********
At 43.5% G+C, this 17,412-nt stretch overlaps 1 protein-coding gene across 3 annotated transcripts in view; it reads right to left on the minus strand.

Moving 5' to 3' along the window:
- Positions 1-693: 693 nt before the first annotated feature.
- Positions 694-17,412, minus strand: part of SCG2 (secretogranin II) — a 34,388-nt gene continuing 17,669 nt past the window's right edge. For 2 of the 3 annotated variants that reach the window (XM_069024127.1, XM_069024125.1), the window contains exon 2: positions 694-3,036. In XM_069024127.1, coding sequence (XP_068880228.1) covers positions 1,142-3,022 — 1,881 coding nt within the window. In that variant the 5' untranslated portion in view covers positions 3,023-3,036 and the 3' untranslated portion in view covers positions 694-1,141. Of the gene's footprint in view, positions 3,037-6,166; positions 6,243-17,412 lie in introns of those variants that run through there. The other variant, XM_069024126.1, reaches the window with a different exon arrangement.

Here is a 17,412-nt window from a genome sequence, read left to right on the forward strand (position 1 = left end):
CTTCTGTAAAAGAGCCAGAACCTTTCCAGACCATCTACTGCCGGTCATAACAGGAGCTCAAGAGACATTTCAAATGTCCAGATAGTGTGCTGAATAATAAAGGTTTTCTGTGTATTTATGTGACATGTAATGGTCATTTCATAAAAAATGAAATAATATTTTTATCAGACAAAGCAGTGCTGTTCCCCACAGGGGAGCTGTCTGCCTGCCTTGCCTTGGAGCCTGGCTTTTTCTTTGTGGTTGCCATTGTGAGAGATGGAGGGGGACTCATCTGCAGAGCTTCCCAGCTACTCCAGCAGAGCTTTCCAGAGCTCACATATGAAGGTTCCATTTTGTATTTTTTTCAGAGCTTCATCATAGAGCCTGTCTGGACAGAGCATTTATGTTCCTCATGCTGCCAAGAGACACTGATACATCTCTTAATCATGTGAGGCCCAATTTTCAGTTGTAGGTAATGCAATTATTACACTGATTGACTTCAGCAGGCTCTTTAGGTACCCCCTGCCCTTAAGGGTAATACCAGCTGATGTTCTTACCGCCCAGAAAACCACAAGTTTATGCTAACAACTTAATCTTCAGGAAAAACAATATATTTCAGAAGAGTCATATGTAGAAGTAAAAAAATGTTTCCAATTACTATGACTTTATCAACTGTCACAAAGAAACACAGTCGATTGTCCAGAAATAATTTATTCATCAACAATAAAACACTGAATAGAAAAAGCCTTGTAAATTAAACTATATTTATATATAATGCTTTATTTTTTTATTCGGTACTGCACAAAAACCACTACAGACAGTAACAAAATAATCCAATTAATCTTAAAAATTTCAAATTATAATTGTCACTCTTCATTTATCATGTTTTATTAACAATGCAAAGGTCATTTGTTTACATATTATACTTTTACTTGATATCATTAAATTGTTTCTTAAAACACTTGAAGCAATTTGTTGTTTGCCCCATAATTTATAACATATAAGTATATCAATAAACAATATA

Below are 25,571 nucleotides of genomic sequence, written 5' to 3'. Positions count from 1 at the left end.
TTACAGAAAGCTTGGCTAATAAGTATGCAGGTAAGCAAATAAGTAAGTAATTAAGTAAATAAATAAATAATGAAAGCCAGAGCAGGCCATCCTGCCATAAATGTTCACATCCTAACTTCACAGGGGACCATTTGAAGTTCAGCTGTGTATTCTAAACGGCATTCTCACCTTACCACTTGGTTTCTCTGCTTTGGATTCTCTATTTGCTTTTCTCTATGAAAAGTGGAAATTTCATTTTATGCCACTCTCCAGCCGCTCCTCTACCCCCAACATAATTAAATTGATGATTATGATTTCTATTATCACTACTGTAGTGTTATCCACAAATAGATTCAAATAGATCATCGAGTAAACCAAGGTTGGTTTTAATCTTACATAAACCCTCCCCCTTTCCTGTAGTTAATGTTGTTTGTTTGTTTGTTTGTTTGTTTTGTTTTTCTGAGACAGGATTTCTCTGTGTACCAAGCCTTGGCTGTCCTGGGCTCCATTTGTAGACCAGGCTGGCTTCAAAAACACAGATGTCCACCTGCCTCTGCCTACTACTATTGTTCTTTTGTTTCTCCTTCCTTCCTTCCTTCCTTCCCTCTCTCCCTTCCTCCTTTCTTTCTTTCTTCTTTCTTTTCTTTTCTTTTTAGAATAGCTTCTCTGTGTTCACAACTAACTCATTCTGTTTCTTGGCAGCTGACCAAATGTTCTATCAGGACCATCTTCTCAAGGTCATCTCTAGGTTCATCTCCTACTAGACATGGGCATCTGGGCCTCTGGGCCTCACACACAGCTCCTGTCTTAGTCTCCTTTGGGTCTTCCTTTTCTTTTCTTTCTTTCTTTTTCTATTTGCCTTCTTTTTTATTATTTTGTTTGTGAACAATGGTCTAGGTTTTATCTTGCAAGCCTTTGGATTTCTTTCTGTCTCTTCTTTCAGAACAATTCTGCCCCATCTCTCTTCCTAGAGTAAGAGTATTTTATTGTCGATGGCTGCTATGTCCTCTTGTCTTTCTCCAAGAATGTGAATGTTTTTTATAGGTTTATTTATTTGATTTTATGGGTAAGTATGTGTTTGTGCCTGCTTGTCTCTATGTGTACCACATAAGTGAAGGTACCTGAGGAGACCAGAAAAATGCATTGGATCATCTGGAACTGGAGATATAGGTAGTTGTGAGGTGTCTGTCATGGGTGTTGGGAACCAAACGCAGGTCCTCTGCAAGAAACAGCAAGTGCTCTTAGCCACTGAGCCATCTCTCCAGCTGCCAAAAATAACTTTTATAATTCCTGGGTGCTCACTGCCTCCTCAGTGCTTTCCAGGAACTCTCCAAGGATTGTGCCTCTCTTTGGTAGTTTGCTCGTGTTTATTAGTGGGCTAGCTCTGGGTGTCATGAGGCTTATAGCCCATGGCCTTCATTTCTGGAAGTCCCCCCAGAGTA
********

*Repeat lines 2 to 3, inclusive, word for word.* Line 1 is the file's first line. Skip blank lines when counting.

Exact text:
Moving 5' to 3' along the window:
- Positions 1-693: 693 nt before the first annotated feature.